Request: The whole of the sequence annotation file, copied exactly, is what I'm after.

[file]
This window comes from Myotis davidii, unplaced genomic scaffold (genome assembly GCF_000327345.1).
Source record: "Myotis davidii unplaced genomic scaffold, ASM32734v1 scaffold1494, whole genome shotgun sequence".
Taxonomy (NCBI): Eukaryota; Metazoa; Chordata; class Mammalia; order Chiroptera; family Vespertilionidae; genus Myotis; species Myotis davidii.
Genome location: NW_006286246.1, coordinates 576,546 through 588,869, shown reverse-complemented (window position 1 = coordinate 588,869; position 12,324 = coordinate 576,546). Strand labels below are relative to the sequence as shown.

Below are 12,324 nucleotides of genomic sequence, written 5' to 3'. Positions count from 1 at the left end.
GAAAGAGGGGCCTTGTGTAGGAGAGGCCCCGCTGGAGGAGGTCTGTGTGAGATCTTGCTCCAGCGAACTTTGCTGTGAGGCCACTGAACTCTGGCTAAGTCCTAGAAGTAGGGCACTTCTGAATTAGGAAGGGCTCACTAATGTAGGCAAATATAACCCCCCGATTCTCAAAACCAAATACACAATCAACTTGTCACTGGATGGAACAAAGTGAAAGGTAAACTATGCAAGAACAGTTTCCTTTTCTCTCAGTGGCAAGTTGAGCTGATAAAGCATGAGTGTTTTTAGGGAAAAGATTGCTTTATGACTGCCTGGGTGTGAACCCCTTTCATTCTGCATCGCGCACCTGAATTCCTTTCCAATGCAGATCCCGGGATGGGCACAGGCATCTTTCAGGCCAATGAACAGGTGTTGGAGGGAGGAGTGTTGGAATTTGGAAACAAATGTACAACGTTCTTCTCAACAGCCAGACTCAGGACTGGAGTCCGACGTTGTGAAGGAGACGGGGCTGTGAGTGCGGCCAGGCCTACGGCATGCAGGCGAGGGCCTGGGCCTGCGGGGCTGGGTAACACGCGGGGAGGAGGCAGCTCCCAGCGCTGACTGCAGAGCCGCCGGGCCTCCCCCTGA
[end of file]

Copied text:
This window comes from Myotis davidii, unplaced genomic scaffold (genome assembly GCF_000327345.1).
Source record: "Myotis davidii unplaced genomic scaffold, ASM32734v1 scaffold1494, whole genome shotgun sequence".
Taxonomy (NCBI): Eukaryota; Metazoa; Chordata; class Mammalia; order Chiroptera; family Vespertilionidae; genus Myotis; species Myotis davidii.
Genome location: NW_006286246.1, coordinates 576,546 through 588,869, shown reverse-complemented (window position 1 = coordinate 588,869; position 12,324 = coordinate 576,546). Strand labels below are relative to the sequence as shown.

Below are 12,324 nucleotides of genomic sequence, written 5' to 3'. Positions count from 1 at the left end.
GAAAGAGGGGCCTTGTGTAGGAGAGGCCCCGCTGGAGGAGGTCTGTGTGAGATCTTGCTCCAGCGAACTTTGCTGTGAGGCCACTGAACTCTGGCTAAGTCCTAGAAGTAGGGCACTTCTGAATTAGGAAGGGCTCACTAATGTAGGCAAATATAACCCCCCGATTCTCAAAACCAAATACACAATCAACTTGTCACTGGATGGAACAAAGTGAAAGGTAAACTATGCAAGAACAGTTTCCTTTTCTCTCAGTGGCAAGTTGAGCTGATAAAGCATGAGTGTTTTTAGGGAAAAGATTGCTTTATGACTGCCTGGGTGTGAACCCCTTTCATTCTGCATCGCGCACCTGAATTCCTTTCCAATGCAGATCCCGGGATGGGCACAGGCATCTTTCAGGCCAATGAACAGGTGTTGGAGGGAGGAGTGTTGGAATTTGGAAACAAATGTACAACGTTCTTCTCAACAGCCAGACTCAGGACTGGAGTCCGACGTTGTGAAGGAGACGGGGCTGTGAGTGCGGCCAGGCCTACGGCATGCAGGCGAGGGCCTGGGCCTGCGGGGCTGGGTAACACGCGGGGAGGAGGCAGCTCCCAGCGCTGACTGCAGAGCCGCCGGGCCTCCCCCTGA